Thursday, September 16, 2010

Seasick in Avaya

Someone posted a link to Avaya, which seems to be windowed virtual world for  business meetings - as long as you are on a windows PC and don't mind voice chatting with strangers on the internet.  This is what I wrote on LinkedIn, in review of the world:

I'm always game for a new thing, so I downloaded the client and had a look. The fact that there is a download of a client may be a disincentive for people to try it out casually. I found the avatar customisation easy, but the control of the world and the interface was short on explanation in world - there is a basic overview on the website etc. Having to use W and the mouse to control the avatar's movements and the camera is vomitous - I'm used to navigating virtual worlds, but the fact that the camera swings about as you are trying to see where you are is a big disadvantage.

It took me some time to work out that the focus had to switch away from the world in order to use text chat - and it means that it is very difficult to get a meaningful interaction between avatars. Most people don't want to voice chat with people they don't know - this is risky behaviour in terms of the internet... people will often do the virtual world equivalent of showing you their penis (as in chat roulette). I don't know whether the people who were in the room with me at the same time were able to hear my text chat - they didn't respond if so.

"Voice chat is always on" says the quickstart guide - but this wasn't obvious to me at first having downloaded and entered the world, and would have been a huge barrier to me trying it out, if I had understood this to be the case, for the reasons above. For the demo online with strangers, it would be far better if this were an option and not always on.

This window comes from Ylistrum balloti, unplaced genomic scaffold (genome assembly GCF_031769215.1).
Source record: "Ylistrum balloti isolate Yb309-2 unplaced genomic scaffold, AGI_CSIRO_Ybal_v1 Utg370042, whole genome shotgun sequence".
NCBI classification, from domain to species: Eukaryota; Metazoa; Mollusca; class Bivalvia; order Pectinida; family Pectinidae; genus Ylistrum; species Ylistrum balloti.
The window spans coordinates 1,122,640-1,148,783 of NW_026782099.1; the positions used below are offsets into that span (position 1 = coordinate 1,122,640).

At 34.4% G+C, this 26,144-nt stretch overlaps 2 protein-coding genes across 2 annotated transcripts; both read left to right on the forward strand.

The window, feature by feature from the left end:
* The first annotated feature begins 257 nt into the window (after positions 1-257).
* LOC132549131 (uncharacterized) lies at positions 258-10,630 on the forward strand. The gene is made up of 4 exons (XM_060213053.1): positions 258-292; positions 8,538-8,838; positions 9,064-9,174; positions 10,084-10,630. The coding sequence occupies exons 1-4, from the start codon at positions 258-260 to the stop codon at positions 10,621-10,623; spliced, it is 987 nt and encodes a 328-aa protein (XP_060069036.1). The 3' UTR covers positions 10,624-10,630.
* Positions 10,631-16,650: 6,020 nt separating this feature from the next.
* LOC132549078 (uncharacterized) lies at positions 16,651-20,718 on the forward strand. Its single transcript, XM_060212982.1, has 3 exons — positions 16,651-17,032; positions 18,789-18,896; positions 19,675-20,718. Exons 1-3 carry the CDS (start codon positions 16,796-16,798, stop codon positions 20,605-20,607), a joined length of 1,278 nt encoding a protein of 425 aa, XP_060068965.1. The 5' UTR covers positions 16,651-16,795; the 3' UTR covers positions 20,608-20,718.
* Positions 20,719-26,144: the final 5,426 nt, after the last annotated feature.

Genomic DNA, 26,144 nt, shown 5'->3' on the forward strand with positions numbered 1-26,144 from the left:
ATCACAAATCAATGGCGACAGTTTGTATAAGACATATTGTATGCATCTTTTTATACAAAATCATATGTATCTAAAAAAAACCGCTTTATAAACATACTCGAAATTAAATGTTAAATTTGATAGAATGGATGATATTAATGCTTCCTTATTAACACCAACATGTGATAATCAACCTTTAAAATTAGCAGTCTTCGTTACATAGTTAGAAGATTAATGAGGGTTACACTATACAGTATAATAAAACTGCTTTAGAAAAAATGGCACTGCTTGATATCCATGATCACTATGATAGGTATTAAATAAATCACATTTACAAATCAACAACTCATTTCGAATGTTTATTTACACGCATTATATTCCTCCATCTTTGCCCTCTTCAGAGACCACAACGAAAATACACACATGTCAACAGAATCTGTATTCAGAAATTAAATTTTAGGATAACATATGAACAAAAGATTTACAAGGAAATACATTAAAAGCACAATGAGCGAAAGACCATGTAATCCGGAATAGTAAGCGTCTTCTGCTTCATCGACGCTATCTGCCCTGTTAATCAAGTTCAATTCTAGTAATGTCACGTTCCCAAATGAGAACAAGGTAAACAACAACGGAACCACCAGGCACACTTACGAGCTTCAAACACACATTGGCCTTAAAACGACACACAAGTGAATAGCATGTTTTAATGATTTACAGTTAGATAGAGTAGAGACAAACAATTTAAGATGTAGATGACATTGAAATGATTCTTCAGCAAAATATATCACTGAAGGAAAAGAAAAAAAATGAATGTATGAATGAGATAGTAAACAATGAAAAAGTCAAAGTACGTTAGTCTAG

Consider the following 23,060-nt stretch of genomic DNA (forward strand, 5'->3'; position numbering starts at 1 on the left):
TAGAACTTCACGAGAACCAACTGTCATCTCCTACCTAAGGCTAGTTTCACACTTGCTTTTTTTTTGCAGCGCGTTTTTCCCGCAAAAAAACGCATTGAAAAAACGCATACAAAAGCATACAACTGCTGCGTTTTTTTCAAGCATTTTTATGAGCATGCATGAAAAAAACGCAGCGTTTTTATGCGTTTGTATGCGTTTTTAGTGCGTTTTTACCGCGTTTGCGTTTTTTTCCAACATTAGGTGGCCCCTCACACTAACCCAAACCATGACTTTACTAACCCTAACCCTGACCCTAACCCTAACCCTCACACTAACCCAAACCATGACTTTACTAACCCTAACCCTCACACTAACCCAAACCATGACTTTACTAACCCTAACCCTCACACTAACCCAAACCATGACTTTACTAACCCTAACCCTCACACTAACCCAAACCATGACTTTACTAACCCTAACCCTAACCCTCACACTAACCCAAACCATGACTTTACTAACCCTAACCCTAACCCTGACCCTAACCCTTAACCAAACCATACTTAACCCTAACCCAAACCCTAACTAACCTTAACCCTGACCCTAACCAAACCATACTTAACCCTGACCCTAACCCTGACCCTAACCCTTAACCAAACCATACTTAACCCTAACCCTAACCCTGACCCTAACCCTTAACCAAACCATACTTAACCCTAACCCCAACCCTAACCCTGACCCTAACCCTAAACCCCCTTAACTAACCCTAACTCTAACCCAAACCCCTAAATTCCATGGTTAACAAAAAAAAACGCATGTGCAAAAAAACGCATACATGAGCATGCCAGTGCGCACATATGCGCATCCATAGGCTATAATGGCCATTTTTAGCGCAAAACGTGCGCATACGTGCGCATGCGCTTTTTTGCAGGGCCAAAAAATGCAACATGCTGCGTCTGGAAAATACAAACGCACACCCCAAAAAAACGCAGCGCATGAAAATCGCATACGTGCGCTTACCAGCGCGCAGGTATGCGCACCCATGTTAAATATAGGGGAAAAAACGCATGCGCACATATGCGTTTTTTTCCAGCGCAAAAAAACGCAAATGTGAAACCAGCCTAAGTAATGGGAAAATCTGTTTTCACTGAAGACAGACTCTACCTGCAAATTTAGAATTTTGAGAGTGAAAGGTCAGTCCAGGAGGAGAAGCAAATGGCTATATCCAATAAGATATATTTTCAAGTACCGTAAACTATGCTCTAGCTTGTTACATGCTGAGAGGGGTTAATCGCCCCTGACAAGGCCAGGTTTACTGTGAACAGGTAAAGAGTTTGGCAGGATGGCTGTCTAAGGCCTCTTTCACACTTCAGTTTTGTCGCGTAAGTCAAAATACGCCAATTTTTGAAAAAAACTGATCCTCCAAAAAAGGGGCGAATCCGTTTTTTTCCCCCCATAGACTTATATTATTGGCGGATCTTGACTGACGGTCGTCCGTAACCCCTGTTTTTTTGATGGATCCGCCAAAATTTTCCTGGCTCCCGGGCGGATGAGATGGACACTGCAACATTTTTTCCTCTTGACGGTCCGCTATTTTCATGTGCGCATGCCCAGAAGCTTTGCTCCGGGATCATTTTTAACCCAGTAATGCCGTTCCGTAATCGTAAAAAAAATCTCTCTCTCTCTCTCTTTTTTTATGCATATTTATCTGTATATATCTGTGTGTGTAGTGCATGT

The letterbox size of the window makes it seem very enclosed and restricted, and the seasickness effect of the camera movement makes one disinclined to move about much. Most of the areas around the central area seemed to be restricted access also, which seems like a big mistake to me... to invite people in, and then tell them they can shuffle around a central area, but can't access the upper levels or the rooms around the central room is likely to antagonise the very people you are trying to impress - it's a very unfriendly act. It would be better to block off entirely and not have visible, the places you don't want them to go. If you are expecting it would make them curious... I just felt resentful, that I couldn't go upstairs - particularly as I could see other avatars already up there.

Finally, the fact that it is windows only, is a big problem. You can't always guarantee that you will have everyone on a windows PC, and a lot of people in creative industries, will be on Macs. Excluding anyone on a Mac is going to be a big issue.

I certainly wouldn't choose to us this over Second Life for a business meeting, simply because of the sea sickness effect. I would fix the camera at the avatar's eye level, unless the avatar releases it to pan the camera around - that would at least make walking around a more comfortable experience? I would switch off the always-on voice, and give people more guidance in world.

It's interesting, certainly.